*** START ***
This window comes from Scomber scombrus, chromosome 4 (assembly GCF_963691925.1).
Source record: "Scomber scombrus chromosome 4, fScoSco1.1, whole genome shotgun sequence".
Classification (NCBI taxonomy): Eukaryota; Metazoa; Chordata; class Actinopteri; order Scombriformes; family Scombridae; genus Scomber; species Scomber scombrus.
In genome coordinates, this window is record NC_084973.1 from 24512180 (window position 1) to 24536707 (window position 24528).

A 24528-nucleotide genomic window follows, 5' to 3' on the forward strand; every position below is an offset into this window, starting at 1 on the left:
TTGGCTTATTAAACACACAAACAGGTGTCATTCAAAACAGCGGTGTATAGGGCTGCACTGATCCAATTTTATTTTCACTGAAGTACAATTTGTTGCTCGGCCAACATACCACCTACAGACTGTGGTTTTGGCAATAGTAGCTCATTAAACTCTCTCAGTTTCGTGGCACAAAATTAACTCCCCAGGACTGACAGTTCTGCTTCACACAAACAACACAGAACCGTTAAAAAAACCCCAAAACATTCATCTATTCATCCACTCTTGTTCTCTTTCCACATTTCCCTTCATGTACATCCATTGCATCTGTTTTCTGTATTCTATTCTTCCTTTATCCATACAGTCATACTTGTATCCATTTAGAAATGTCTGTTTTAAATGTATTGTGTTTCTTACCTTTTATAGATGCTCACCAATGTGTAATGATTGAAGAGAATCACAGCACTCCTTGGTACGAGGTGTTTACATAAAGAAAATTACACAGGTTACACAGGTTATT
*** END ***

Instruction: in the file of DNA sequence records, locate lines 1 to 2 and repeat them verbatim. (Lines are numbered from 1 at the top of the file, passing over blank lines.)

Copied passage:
This window comes from Scomber scombrus, chromosome 4 (assembly GCF_963691925.1).
Source record: "Scomber scombrus chromosome 4, fScoSco1.1, whole genome shotgun sequence".